Blog for Early Childhood EE

Three circles signifying awards
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Deadline: August 8. Do you know of an individual or organization that has accomplished great things in environmental education? You probably do! This is your chance to recognize the wonderful work of incredibly hardworking individuals and organizations for the benefit of the environment.

Little boy feeds a goose on a grassy park
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This is the seventh of a series of eight discussions on principles, processes, and strategies involved in early childhood education, including environmental education. There is cultural capital in education and there is biophilia capital in education to the environment in early childhood. The habitus represents a child's environment with everything in it and this is where the genesis of child development lies.

Photo of a young child facing the sky and trying to catch snowflakes
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There are different general and specific educational objectives, strategies and approaches when educating very young learners to nature. They have different capabilities when educating them to nature, to society and to their human condition within the biosphere. Respecting those capabilities is the path to showing them the beauty and joy of being alive. It is all about tasting snowflakes!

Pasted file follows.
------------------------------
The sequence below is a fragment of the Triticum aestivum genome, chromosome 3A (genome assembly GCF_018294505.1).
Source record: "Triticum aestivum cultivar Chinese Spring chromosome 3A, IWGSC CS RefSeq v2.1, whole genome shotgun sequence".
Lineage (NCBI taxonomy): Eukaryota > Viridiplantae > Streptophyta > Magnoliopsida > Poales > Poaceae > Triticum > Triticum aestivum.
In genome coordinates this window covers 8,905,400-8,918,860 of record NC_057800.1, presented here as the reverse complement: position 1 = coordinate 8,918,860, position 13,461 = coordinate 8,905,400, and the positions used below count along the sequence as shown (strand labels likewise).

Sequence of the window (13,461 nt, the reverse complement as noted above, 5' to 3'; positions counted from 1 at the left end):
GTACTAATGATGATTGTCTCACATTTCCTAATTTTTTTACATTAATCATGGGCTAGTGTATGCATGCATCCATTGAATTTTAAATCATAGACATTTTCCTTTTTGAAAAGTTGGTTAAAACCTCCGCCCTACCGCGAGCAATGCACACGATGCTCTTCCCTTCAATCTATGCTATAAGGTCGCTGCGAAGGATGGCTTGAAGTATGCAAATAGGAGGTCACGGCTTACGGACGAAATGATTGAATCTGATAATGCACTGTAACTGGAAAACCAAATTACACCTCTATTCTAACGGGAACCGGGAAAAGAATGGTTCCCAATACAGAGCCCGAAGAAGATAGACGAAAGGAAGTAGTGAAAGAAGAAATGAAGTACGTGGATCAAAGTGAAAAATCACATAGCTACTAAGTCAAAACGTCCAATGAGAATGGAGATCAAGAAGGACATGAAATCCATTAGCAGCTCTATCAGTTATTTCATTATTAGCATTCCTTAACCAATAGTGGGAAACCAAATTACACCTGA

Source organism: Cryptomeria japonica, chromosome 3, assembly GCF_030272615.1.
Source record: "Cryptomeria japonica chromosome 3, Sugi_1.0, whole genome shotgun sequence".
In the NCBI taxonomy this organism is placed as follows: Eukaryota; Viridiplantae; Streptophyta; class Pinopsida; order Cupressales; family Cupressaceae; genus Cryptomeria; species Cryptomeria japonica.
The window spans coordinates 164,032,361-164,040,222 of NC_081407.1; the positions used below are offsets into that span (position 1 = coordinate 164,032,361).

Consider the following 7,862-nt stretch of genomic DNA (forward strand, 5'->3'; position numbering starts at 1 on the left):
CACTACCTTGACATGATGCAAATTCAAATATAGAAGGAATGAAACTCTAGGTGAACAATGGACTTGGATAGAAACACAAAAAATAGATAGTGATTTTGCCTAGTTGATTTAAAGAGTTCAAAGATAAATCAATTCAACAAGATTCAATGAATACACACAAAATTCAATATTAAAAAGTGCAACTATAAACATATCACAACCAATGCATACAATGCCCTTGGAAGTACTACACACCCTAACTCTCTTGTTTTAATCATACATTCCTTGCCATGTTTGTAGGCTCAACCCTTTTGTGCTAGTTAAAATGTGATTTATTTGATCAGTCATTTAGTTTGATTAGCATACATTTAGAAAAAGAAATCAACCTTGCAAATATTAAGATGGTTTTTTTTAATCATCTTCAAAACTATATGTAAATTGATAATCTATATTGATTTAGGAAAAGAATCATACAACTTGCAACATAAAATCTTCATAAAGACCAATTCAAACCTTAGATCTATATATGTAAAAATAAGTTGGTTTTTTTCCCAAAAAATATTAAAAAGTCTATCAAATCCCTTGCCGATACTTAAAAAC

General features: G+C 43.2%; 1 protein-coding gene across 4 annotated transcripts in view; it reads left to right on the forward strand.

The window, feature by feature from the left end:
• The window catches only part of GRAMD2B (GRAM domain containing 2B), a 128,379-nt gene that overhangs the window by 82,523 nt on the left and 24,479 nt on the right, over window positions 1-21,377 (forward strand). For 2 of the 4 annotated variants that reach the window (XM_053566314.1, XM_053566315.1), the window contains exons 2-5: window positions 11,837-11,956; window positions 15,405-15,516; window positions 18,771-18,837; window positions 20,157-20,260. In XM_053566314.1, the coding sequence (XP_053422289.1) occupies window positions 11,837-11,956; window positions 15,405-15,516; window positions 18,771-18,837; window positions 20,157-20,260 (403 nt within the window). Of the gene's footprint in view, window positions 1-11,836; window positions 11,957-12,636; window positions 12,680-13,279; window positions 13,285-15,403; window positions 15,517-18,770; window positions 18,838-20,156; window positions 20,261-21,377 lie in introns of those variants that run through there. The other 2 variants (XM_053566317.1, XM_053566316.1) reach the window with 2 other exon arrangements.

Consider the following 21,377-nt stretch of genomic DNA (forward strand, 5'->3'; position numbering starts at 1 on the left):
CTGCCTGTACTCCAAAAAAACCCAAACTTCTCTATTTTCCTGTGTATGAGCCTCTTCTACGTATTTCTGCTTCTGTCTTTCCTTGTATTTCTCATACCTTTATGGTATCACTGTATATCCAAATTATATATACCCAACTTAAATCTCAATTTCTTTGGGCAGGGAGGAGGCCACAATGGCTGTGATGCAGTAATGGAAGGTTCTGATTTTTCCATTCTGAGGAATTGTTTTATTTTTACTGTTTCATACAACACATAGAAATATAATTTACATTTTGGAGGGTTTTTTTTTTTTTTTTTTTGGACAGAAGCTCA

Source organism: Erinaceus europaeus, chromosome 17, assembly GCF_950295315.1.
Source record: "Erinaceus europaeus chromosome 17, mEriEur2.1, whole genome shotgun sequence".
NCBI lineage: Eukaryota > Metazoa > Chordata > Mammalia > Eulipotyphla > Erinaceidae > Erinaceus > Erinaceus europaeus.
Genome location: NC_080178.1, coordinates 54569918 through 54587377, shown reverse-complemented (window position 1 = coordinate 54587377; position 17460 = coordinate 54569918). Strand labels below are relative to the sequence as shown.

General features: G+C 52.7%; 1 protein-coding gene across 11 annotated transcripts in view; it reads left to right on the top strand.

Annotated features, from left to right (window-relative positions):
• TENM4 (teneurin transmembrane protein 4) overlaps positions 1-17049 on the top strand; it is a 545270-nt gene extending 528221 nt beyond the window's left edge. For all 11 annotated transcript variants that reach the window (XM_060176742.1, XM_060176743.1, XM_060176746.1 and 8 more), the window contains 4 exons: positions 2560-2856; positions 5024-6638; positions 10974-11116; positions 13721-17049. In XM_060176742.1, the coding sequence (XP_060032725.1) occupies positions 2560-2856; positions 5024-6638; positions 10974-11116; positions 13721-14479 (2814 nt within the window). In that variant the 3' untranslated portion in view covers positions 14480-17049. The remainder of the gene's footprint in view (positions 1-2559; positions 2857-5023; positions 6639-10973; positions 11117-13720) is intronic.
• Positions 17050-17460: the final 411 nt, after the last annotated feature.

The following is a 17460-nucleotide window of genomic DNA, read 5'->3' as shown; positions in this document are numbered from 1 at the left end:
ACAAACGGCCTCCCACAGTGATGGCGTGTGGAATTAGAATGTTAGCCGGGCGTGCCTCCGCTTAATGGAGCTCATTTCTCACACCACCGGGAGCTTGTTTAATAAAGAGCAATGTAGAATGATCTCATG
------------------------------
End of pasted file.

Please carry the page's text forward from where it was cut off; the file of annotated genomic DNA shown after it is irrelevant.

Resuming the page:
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The Natural Start Alliance is hosting a special Winter Event in connection with our 2021 Nature-Based Early Learning Conference. Join daily live events Mon-Fri, January 24-28, 2022. The Winter Event is open to all registrants of the 2021 Nature-Based Early Learning Conference, so, if you registered for year-long access to NatStart2021, you're all set! If you'd like to register, there is still plenty of time. Access to on-demand sessions (more than 110 sessions!) lasts until July 1, 2022.

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This is the fifth of a series of eight discussions on principles, processes, and strategies involved in early childhood education, including environmental education. Spaces of intersubjectivity as secret learning spaces known only to children. How to access them without knowing them while trusting the children.

A photo of a family holding a whiteboard and thermometer in a forest clearing.
How does lake temperature change with depth—or does it? Families from Maury River MS (Lexington, VA) adapted aquatic thermometers to gauge temperature of lake water up to 50 feet deep. June data (gathered by CCLC students from MRMS) suggested temperature declined with depth, but the October family crews found constant temperature throughout the lake column—and enjoyed lively discussions about those findings. (Families Discover Lake Trends. Photo credit: Elise Sheffield)
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This month's eeBLUE Watershed Chronicles blog post features Boxerwood Education Association, and the role of family learning in their new "Trail Blazers" program.